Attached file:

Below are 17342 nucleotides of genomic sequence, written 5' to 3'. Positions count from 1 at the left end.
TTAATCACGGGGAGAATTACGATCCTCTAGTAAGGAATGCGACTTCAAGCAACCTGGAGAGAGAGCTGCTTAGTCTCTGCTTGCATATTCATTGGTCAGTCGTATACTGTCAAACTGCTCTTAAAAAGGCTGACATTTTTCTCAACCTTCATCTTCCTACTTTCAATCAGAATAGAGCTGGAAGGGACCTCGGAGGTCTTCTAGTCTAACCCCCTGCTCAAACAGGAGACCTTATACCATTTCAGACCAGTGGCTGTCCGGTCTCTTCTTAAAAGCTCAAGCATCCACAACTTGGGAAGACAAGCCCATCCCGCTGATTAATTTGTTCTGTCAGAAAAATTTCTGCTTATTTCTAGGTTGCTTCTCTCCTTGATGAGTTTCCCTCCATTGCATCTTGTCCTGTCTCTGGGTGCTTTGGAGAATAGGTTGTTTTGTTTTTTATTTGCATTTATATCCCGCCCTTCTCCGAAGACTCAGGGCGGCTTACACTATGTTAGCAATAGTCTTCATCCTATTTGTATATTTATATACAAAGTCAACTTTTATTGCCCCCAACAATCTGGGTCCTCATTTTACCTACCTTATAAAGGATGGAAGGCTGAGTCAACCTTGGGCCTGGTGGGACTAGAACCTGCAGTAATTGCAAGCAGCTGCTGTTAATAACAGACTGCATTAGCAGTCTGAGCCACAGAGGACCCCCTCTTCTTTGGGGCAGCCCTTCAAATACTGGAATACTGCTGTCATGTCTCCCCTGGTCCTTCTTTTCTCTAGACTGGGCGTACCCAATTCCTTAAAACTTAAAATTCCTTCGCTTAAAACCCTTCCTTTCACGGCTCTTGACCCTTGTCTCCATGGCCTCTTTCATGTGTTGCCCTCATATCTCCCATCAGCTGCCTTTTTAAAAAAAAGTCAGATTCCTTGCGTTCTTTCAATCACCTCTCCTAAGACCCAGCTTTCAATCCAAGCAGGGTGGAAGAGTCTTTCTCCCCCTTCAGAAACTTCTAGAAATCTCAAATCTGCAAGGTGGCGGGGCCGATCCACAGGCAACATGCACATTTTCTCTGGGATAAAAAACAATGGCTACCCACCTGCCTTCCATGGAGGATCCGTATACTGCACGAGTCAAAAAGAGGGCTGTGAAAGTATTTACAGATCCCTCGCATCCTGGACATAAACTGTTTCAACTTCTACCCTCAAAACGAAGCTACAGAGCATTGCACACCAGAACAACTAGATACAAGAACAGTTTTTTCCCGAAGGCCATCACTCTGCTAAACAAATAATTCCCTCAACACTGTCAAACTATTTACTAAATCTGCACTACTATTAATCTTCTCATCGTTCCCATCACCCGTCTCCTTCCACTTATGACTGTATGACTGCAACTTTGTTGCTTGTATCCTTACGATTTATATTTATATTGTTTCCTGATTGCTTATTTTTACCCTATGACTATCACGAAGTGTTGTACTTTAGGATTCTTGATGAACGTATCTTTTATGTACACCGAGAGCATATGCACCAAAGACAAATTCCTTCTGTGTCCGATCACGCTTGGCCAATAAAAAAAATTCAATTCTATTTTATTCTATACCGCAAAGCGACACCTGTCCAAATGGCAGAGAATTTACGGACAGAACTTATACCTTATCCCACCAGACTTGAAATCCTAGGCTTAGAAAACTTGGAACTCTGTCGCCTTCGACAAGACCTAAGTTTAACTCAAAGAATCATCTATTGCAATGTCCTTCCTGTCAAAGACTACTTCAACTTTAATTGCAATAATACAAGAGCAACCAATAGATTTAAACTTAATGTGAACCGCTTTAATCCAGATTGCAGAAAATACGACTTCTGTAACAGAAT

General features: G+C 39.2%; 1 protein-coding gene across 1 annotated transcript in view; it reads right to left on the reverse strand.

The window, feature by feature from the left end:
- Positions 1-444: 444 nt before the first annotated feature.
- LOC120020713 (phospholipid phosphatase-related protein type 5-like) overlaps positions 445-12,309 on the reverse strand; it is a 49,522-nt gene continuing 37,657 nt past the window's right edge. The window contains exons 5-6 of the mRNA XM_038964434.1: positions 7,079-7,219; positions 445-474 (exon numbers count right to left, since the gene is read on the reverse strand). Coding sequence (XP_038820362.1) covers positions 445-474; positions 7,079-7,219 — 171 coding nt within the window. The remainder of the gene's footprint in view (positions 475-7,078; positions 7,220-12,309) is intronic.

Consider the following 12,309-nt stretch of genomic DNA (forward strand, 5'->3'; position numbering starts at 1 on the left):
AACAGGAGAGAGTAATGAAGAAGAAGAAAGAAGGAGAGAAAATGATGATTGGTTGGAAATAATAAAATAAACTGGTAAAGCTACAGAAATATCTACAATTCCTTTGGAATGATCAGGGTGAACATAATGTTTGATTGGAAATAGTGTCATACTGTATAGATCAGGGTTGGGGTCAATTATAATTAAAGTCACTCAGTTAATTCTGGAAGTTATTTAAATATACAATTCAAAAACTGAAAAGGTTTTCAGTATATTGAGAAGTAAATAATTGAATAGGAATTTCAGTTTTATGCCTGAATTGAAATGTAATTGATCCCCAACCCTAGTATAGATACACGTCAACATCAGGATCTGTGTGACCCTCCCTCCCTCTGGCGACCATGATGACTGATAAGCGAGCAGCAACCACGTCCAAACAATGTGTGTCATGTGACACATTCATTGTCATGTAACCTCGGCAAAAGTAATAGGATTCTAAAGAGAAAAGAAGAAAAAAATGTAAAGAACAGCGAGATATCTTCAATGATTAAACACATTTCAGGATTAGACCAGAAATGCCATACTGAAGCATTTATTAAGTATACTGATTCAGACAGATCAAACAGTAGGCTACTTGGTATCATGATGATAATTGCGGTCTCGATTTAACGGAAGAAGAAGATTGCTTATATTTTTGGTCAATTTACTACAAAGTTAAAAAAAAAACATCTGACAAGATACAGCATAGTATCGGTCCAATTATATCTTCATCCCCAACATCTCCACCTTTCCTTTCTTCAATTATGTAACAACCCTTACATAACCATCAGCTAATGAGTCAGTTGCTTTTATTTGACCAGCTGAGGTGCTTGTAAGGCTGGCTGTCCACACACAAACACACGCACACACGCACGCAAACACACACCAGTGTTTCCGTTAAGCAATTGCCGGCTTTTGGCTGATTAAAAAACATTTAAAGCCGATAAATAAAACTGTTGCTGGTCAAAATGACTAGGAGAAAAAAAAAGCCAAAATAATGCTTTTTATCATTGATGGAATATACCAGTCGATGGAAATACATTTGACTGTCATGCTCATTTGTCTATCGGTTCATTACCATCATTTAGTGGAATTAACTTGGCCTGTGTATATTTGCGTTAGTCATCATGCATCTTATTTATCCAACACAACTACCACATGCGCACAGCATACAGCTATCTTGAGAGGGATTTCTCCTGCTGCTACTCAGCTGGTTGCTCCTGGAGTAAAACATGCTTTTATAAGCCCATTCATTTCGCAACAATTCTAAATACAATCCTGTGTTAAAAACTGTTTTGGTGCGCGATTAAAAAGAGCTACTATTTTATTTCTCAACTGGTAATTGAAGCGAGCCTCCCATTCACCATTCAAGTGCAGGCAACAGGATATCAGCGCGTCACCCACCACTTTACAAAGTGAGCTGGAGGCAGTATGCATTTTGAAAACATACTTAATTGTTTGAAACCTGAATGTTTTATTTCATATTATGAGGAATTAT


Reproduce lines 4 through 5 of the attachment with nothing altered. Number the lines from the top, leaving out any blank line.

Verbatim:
The window, feature by feature from the left end:
- Positions 1-444: 444 nt before the first annotated feature.